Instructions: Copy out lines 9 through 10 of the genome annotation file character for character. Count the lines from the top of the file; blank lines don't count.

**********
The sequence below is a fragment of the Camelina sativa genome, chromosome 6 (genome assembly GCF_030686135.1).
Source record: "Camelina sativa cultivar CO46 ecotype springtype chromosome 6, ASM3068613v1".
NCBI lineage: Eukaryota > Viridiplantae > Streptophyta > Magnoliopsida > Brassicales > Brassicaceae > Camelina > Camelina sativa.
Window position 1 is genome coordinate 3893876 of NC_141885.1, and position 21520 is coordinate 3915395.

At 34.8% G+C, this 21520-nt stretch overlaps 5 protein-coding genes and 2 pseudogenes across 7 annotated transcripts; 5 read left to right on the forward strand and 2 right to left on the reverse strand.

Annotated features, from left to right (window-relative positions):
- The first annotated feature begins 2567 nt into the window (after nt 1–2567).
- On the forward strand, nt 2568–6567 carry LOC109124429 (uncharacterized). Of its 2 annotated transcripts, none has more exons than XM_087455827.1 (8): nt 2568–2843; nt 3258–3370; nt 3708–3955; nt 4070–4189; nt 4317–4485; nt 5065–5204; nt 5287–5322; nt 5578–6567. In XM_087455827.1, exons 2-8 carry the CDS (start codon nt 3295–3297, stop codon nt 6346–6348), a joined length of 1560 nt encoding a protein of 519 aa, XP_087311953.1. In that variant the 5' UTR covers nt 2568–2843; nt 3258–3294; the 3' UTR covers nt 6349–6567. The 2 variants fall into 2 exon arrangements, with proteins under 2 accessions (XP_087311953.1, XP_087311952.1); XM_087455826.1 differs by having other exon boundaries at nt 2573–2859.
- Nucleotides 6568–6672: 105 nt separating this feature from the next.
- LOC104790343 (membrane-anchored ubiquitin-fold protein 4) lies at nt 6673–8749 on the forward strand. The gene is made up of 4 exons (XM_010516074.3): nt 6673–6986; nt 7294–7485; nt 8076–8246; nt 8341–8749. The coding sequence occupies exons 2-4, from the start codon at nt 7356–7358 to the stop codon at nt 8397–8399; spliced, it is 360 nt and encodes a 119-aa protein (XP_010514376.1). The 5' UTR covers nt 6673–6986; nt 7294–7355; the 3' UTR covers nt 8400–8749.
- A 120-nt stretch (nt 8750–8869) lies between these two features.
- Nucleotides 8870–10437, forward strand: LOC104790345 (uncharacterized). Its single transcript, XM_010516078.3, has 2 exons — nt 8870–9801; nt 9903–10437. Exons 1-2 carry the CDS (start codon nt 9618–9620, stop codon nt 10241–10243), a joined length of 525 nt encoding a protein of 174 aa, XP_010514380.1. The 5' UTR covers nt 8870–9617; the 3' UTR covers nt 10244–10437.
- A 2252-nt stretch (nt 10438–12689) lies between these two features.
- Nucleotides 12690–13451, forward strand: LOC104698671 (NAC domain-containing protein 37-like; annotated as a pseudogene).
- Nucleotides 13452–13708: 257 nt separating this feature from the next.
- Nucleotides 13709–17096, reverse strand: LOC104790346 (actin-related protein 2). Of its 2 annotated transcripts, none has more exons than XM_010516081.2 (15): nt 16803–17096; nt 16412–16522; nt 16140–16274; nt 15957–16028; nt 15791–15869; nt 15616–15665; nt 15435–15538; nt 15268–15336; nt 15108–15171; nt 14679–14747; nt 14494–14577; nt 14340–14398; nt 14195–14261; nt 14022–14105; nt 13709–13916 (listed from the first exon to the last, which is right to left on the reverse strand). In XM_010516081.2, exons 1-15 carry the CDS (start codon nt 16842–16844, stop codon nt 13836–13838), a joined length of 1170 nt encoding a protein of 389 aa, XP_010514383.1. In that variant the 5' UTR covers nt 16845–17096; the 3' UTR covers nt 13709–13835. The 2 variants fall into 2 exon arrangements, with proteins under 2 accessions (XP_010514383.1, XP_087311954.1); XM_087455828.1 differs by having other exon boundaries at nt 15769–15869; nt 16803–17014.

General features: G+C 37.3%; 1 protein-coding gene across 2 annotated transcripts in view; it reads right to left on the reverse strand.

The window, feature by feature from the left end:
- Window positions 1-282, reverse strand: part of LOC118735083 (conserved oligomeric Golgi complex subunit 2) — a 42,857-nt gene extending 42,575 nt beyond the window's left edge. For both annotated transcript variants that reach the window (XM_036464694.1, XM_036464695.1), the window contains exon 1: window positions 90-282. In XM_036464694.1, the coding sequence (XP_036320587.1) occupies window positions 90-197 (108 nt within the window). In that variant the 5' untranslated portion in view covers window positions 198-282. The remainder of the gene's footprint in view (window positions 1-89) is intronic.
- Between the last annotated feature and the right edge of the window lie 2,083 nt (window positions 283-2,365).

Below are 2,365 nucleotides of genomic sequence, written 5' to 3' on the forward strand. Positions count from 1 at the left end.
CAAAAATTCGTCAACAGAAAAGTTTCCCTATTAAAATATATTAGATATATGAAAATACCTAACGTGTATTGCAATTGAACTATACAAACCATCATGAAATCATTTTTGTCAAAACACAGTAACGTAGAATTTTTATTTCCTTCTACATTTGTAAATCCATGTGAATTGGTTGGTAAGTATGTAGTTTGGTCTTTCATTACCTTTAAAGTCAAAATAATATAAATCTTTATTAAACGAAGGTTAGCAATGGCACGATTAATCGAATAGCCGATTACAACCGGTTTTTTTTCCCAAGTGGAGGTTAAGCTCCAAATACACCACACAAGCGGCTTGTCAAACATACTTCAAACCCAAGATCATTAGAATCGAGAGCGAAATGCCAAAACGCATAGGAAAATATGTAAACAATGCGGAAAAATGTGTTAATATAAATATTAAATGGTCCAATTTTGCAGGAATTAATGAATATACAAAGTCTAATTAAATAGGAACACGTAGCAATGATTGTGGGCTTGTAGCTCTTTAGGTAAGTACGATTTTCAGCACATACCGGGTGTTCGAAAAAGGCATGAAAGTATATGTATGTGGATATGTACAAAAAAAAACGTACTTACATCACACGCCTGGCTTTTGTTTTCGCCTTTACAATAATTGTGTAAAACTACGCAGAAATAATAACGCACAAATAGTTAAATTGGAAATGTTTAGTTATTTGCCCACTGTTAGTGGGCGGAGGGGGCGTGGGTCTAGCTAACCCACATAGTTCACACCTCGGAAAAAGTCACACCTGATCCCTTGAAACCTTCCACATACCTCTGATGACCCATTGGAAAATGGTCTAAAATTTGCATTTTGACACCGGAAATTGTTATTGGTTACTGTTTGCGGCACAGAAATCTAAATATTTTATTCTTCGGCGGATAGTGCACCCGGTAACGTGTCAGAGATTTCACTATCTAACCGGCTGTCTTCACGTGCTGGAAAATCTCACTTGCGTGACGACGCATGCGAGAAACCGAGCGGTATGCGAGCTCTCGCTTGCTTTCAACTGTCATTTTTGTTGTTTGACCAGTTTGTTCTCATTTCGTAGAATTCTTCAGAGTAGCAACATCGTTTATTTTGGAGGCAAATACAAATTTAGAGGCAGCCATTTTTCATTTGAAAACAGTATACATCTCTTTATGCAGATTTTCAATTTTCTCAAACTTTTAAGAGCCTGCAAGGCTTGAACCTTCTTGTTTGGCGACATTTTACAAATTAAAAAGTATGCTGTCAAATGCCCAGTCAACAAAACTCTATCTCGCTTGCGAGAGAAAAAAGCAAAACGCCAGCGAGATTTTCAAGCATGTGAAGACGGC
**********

- Nucleotides 6568–6672: 105 nt separating this feature from the next.
- LOC104790343 (membrane-anchored ubiquitin-fold protein 4) lies at nt 6673–8749 on the forward strand. The gene is made up of 4 exons (XM_010516074.3): nt 6673–6986; nt 7294–7485; nt 8076–8246; nt 8341–8749. The coding sequence occupies exons 2-4, from the start codon at nt 7356–7358 to the stop codon at nt 8397–8399; spliced, it is 360 nt and encodes a 119-aa protein (XP_010514376.1). The 5' UTR covers nt 6673–6986; nt 7294–7355; the 3' UTR covers nt 8400–8749.